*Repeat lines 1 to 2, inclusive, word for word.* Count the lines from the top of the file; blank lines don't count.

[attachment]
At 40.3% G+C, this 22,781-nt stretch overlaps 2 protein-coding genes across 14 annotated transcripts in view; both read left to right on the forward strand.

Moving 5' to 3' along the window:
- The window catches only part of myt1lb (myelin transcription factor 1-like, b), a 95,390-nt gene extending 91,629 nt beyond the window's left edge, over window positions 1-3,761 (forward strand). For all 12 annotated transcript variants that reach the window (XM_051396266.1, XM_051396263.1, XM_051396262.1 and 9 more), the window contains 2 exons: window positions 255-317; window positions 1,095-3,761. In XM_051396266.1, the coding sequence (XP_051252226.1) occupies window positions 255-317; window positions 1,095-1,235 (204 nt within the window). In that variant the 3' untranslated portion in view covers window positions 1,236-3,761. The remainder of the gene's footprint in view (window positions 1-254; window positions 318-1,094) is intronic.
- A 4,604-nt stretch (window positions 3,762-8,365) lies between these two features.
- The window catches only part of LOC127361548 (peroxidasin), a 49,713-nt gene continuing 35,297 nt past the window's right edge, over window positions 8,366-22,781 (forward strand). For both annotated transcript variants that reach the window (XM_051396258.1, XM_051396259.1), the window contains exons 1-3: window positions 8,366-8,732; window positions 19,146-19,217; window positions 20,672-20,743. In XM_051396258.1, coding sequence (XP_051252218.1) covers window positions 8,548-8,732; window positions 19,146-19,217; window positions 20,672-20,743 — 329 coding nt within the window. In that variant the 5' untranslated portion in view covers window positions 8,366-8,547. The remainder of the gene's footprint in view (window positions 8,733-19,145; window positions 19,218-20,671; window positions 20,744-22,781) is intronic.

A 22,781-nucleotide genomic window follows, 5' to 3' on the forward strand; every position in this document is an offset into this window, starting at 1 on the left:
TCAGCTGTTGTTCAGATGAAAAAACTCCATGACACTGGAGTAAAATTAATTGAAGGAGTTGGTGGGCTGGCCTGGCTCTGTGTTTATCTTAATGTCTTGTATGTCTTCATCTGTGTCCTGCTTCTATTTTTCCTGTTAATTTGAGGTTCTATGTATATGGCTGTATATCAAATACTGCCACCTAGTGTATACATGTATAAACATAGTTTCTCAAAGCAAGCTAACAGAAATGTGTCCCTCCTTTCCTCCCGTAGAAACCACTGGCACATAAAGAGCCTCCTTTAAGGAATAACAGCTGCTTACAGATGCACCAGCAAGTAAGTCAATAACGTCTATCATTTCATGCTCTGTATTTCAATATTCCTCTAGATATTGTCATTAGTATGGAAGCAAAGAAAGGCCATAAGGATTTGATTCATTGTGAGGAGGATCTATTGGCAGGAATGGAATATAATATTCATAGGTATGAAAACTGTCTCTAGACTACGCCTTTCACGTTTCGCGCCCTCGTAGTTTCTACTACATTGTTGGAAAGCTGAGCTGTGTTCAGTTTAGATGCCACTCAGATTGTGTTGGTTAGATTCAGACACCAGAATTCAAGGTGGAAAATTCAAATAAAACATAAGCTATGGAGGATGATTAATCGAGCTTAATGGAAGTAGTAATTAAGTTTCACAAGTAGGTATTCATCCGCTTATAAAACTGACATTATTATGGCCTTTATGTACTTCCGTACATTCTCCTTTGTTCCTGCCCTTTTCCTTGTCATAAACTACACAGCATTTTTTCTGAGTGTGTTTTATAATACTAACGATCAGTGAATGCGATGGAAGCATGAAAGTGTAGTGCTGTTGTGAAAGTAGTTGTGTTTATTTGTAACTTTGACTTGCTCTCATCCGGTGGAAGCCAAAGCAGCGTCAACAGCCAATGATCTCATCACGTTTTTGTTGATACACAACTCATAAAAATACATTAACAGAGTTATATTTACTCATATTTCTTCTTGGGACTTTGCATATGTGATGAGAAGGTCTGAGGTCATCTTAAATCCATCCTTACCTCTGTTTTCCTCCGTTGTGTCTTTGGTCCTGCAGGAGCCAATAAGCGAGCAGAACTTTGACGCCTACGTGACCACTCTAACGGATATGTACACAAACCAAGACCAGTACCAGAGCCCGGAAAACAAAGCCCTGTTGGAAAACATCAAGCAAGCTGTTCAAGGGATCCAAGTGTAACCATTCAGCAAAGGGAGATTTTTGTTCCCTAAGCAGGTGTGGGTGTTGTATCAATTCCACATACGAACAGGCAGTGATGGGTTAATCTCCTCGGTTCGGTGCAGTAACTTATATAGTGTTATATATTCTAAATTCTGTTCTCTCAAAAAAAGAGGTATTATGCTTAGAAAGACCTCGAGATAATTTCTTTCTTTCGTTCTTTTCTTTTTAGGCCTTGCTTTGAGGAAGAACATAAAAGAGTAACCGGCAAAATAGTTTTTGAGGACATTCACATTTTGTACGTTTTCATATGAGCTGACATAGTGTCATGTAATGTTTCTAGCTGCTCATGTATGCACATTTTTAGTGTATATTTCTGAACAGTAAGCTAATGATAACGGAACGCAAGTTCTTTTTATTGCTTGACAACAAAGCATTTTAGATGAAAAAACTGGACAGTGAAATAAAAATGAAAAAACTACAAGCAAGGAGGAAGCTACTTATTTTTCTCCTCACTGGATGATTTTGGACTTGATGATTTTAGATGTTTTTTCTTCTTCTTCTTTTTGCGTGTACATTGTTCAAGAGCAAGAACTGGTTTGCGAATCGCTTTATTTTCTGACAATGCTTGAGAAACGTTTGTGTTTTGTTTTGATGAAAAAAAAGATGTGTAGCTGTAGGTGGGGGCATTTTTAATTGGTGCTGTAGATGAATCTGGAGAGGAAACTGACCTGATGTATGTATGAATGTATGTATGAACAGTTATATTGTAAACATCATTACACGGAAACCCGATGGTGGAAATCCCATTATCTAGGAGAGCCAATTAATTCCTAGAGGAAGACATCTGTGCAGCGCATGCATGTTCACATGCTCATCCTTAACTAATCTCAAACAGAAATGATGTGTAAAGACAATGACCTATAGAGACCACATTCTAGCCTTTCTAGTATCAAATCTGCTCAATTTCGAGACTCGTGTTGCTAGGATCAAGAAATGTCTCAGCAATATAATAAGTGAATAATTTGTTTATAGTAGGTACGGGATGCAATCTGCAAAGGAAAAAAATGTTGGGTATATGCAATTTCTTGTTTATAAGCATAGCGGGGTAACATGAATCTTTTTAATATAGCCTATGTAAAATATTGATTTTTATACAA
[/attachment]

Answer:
At 40.3% G+C, this 22,781-nt stretch overlaps 2 protein-coding genes across 14 annotated transcripts in view; both read left to right on the forward strand.

Moving 5' to 3' along the window: